SEC Fines Former MLB Baseball Player $2.5 Million for Insider Trading
Yoomi Lee | Bloomberg Law
Former Major League Baseball player Douglas V. DeCinces settled charges with the Securities and Exchange Commission (SEC) for purchasing Advanced Medical Optics, Inc. (Advance Medical) securities while in possession of material, non-public information. The SEC further charged three individuals who purchased Advance Medical securities based on material, non-public information provided by DeCinces. The SEC alleged that DeCinces and the three individuals violated Sections 10(b) and 14(e) of the Securities Exchange Act of 1934 (Exchange Act) and Rules 10b-5 and 14e-3 thereunder. Without admitting or denying the charges, DeCinces, Joseph J. Donohue, Fred Scott Jackson, and Roger Wittenbach agreed to permanent injunctions from future violations and consented to pay $2.5 million, $113,355, $293,026, and $422,366 in disgorgement, prejudgment interest, and civil penalties, respectively.
DeCinces’ Violative Conduct
According to the SEC’s complaint, an Advance Medical employee (Source) informed DeCinces of Abbott Laboratories, Inc.’s (Abbott) impending plan to purchase Advance Medical through a tender offer. In particular, the Source purportedly provided confidential information regarding the status of the transaction, such as the exchange of drafts of the merger agreement. Although DeCinces allegedly knew that the Source was under a duty to keep such information confidential, in the weeks preceding the announcement of the acquisition, DeCinces purchased at least 83,700 shares of Advance Medical through several brokerage accounts. When Advanced Medical announced the merger on January 12, 2009, its stock price increased approximately 143 percent. The next day, DeCinces sold all of his Advance Medical shares and made an illegal profit of approximately $1.3 million according to the SEC.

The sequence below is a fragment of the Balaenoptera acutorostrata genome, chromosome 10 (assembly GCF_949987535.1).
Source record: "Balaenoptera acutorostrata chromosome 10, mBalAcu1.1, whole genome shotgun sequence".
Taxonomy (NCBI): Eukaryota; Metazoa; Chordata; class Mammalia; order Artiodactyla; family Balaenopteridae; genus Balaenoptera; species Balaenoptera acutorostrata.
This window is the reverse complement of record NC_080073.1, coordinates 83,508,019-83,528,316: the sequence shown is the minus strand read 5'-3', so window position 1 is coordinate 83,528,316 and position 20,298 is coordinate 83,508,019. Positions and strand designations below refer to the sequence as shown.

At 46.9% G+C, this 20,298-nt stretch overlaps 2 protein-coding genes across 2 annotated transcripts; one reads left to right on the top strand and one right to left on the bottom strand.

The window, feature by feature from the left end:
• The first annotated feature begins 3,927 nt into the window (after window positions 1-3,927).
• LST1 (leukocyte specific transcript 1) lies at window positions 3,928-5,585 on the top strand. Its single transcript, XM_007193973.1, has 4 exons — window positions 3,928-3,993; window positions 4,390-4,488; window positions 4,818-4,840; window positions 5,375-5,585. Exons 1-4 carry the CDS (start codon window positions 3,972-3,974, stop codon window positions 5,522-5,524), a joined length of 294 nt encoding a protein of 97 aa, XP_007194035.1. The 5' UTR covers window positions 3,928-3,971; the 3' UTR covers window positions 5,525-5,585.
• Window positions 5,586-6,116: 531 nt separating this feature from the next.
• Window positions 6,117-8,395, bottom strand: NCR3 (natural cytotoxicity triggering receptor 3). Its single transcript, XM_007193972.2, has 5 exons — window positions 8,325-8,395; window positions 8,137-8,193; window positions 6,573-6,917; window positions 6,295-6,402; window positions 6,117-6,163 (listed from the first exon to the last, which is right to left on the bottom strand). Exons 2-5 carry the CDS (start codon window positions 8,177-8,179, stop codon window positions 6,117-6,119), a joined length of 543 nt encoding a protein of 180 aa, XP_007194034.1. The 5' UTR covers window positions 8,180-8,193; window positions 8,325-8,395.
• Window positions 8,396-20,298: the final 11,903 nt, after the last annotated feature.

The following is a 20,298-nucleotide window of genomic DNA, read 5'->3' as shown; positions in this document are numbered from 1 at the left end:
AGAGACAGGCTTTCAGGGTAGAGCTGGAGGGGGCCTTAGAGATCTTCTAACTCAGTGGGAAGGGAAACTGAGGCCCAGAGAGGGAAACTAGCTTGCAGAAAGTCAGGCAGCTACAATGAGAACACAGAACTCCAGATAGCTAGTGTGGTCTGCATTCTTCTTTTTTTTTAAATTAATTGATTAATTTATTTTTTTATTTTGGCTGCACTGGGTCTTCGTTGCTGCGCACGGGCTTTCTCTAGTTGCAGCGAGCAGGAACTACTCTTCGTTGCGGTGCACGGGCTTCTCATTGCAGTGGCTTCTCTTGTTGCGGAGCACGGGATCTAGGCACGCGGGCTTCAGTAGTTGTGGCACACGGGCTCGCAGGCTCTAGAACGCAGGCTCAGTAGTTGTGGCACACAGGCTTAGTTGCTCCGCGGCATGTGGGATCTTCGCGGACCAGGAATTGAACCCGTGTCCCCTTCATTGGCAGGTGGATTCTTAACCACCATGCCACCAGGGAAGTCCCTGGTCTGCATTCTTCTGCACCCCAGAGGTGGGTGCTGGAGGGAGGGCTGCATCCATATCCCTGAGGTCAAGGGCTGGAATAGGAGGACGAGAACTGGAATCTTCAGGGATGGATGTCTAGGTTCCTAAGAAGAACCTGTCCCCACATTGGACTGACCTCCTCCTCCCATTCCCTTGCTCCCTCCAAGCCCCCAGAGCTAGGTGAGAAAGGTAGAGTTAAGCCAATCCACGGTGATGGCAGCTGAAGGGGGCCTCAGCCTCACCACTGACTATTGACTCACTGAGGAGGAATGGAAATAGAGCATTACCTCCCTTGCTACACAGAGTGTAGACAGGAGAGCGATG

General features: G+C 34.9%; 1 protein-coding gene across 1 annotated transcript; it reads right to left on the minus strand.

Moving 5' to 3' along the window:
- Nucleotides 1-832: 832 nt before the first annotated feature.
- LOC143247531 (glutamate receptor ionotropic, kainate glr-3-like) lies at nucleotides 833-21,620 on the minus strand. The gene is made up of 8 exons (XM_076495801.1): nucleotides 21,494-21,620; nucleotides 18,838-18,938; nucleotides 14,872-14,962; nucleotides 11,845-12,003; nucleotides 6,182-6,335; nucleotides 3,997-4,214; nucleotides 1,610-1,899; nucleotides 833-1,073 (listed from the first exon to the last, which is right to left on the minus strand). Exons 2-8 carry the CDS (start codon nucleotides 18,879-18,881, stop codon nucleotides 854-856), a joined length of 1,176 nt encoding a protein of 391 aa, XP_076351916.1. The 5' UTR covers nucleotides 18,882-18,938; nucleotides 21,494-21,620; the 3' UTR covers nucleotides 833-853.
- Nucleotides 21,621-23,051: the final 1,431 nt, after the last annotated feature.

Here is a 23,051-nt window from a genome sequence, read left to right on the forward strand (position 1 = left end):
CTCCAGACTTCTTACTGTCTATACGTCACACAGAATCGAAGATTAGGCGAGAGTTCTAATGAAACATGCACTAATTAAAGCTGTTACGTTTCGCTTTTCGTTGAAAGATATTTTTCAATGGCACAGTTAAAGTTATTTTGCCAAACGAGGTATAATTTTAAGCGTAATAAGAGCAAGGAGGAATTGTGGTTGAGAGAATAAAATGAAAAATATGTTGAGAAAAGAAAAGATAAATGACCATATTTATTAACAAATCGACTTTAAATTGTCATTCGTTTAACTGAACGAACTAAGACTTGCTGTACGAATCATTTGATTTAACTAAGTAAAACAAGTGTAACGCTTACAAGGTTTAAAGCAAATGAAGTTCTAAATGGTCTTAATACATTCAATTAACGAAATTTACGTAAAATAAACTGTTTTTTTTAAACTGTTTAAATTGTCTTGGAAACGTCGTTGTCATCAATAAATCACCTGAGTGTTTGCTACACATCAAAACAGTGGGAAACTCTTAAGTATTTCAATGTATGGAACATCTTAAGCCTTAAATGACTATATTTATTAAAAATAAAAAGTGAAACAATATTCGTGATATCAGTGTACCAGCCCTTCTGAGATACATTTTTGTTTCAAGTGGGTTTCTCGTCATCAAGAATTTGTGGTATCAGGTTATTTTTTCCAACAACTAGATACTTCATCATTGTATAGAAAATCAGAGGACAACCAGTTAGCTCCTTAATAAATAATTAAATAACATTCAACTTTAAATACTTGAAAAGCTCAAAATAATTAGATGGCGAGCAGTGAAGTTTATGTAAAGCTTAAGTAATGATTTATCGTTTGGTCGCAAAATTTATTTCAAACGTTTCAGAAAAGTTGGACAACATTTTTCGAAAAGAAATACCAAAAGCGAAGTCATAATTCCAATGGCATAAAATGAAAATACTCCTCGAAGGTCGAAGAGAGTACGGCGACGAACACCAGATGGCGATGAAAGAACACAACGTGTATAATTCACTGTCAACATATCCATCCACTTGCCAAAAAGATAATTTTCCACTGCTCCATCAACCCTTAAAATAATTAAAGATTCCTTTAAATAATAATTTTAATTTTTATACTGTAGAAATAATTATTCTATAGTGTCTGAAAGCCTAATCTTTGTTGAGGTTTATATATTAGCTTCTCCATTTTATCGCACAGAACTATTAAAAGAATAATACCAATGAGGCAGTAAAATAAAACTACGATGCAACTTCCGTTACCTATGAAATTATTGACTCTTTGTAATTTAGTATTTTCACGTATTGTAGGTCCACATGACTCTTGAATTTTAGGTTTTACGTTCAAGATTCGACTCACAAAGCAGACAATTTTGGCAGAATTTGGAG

DeCinces Tipped Material Non-public Information
DeCinces also allegedly provided information about Abbott’s acquisition of Advance Medical to three individuals with whom he had personal relationships. Specifically, Donohue was DeCinces’ physical therapist, Jackson was a real estate lawyer with whom DeCinces had a social relationship, and Wittenbach was a business man who was DeCinces longtime friend. All three individuals purportedly bought Advance Medical securities based on DeCinces’ recommendations. According to the SEC, they sold the securities immediately following the public announcement of the acquisition for a profit.
The SEC charged that even in the absence of any fiduciary duties, DeCinces and the three individuals had a duty to abstain from trading Advance Medical securities. The Source derived or intended to derive a direct or indirect benefit from disclosing the information regarding the acquisition to DeCinces and, in turn, DeCinces tipped the material, non-public information to the three individuals intending it to be a gift to them or to benefit himself. As a result, the SEC alleged that they DeCinces and the individuals knew or had reason to know that the information was confidential. Accordingly, trading on the information violated Exchange Act Sections 10(b) and 14(e) and Rules 10b-5 and 14e-3 thereunder.
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